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I know where me and the boy are going this weekend:


But "Pompeii the Exhibit: Life and Death in the Shadow of Vesuvius," which opens on Friday at Discovery Times Square, is unusual because its dead bodies are not really dead, and they are not really bodies. They are, however, often more affecting, and they form the fulcrum of an absorbing show about a place more widely heard of than thoroughly understood. 

The bodies are made of white plaster, and their rough surfaces allow only vague outlines. But, like death masks, they capture a moment when their subjects ceased to be. A man sits crouched, his legs pulled up to his chest, covering his face, as if in despair. A girl desperately thrusts herself at her mother, grasping for comfort. A man, prostrate, begins to pull himself up a staircase but can go no farther. These bodies are writhing, groping, reaching, protecting. And their white forms are starkly displayed on black platforms in a dimly lighted gallery, looking like otherworldly figures enduring infernal agonies.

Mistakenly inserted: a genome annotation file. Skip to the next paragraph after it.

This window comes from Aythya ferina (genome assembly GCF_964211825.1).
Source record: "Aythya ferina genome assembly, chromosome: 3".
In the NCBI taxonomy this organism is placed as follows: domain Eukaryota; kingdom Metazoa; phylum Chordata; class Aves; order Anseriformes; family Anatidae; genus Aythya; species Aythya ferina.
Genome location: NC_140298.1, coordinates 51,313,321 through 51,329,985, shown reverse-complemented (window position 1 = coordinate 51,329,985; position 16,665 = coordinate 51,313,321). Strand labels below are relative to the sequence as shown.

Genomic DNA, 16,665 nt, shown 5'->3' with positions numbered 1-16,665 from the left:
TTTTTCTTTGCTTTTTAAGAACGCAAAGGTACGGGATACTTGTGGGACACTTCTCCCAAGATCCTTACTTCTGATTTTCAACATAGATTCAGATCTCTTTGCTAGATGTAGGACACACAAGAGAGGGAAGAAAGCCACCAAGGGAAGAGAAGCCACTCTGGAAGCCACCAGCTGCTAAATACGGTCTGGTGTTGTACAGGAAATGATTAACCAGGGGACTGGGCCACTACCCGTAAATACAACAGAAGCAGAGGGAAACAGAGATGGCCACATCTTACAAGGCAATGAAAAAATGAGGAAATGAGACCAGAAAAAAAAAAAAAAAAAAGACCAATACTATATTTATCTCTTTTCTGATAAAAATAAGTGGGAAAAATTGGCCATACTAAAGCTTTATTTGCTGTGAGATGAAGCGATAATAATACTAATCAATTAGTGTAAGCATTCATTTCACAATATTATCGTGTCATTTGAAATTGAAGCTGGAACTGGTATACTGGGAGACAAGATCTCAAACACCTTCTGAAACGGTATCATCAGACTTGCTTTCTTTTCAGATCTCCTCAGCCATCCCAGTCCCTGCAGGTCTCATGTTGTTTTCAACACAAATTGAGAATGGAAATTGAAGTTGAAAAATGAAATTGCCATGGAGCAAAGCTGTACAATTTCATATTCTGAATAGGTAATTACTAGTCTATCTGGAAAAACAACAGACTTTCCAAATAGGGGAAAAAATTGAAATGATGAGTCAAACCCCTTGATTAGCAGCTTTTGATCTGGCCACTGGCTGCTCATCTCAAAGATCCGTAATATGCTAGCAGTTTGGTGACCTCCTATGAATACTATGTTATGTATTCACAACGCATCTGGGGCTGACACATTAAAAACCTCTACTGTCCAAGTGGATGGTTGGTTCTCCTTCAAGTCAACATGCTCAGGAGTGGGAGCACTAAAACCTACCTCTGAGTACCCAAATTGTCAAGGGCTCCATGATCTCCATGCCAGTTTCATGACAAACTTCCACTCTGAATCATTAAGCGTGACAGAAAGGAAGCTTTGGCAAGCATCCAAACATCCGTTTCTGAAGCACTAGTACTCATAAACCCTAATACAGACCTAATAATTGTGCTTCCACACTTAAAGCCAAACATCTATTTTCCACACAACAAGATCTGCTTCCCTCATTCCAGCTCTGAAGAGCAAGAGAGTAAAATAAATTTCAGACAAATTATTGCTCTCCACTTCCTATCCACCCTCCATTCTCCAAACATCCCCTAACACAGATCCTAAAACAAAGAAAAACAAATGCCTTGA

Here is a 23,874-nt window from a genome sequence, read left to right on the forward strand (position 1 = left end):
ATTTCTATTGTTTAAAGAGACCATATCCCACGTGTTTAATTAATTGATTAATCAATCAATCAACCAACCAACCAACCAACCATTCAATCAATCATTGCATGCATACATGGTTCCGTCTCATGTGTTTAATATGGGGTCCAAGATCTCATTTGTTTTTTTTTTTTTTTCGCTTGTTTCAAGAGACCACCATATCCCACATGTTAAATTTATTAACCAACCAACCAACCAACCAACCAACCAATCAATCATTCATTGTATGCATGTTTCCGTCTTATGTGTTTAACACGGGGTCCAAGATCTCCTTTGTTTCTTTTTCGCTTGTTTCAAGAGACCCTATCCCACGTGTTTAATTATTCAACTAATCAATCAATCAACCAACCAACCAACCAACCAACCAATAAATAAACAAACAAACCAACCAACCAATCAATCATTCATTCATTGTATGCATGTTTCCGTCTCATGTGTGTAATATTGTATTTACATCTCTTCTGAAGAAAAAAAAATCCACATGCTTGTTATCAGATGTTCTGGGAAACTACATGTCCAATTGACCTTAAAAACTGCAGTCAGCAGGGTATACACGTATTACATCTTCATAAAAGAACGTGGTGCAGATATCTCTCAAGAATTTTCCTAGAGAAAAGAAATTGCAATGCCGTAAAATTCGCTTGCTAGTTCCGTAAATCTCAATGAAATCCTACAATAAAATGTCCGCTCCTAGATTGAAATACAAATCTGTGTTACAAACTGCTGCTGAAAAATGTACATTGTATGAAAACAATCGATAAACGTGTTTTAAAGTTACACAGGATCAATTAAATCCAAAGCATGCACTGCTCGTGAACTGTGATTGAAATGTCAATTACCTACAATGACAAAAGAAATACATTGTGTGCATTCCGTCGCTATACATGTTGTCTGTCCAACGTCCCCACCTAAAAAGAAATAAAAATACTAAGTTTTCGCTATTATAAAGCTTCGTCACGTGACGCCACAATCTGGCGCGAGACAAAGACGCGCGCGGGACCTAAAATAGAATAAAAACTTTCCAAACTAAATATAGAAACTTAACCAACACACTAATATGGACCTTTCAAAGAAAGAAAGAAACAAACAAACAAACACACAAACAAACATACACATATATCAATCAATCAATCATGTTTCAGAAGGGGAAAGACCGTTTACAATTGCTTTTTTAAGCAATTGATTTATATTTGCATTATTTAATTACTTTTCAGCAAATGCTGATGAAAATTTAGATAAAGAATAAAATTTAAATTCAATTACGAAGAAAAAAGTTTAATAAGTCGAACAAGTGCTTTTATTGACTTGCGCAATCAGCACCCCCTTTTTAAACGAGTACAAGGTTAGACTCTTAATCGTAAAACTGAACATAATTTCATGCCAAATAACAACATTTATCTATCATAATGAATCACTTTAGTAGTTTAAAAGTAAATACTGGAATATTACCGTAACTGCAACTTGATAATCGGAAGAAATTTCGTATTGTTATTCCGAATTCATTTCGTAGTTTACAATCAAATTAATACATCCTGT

They are plaster casts from Pompeii -- more, we are told, than have ever been gathered together for an exhibition. Pompeii, of course, was the Roman village near Naples that was entirely wiped out in the year 79, when Mount Vesuvius erupted, engorging the town with its ash and lava, preserving it as if it were a bug caught in sap that would turn to amber.

This is going to be great.
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Ta-Nehisi Coates is a national correspondent at The Atlantic, where he writes about culture, politics, and social issues. He is the author of the memoir The Beautiful Struggle.

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